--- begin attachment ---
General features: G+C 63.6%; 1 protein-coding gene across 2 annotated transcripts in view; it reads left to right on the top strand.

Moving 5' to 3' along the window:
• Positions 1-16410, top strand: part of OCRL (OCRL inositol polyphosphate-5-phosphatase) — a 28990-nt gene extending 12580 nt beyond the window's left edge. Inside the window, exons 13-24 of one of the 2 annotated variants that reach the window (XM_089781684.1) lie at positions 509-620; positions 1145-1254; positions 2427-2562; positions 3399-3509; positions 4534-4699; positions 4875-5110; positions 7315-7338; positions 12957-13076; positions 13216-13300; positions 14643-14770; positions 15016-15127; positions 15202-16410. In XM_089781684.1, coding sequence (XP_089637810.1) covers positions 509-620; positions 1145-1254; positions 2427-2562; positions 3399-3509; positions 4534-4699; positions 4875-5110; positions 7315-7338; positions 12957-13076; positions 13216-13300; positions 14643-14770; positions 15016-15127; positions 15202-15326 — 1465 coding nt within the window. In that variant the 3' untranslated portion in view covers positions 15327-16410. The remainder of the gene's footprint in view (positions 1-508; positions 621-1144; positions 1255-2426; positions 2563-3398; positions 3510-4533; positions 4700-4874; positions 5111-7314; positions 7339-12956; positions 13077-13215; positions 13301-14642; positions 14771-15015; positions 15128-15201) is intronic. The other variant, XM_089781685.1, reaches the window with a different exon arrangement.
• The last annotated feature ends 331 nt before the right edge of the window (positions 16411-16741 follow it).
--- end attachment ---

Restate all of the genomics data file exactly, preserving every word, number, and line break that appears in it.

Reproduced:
General features: G+C 63.6%; 1 protein-coding gene across 2 annotated transcripts in view; it reads left to right on the top strand.

Moving 5' to 3' along the window:
• Positions 1-16410, top strand: part of OCRL (OCRL inositol polyphosphate-5-phosphatase) — a 28990-nt gene extending 12580 nt beyond the window's left edge. Inside the window, exons 13-24 of one of the 2 annotated variants that reach the window (XM_089781684.1) lie at positions 509-620; positions 1145-1254; positions 2427-2562; positions 3399-3509; positions 4534-4699; positions 4875-5110; positions 7315-7338; positions 12957-13076; positions 13216-13300; positions 14643-14770; positions 15016-15127; positions 15202-16410. In XM_089781684.1, coding sequence (XP_089637810.1) covers positions 509-620; positions 1145-1254; positions 2427-2562; positions 3399-3509; positions 4534-4699; positions 4875-5110; positions 7315-7338; positions 12957-13076; positions 13216-13300; positions 14643-14770; positions 15016-15127; positions 15202-15326 — 1465 coding nt within the window. In that variant the 3' untranslated portion in view covers positions 15327-16410. The remainder of the gene's footprint in view (positions 1-508; positions 621-1144; positions 1255-2426; positions 2563-3398; positions 3510-4533; positions 4700-4874; positions 5111-7314; positions 7339-12956; positions 13077-13215; positions 13301-14642; positions 14771-15015; positions 15128-15201) is intronic. The other variant, XM_089781685.1, reaches the window with a different exon arrangement.
• The last annotated feature ends 331 nt before the right edge of the window (positions 16411-16741 follow it).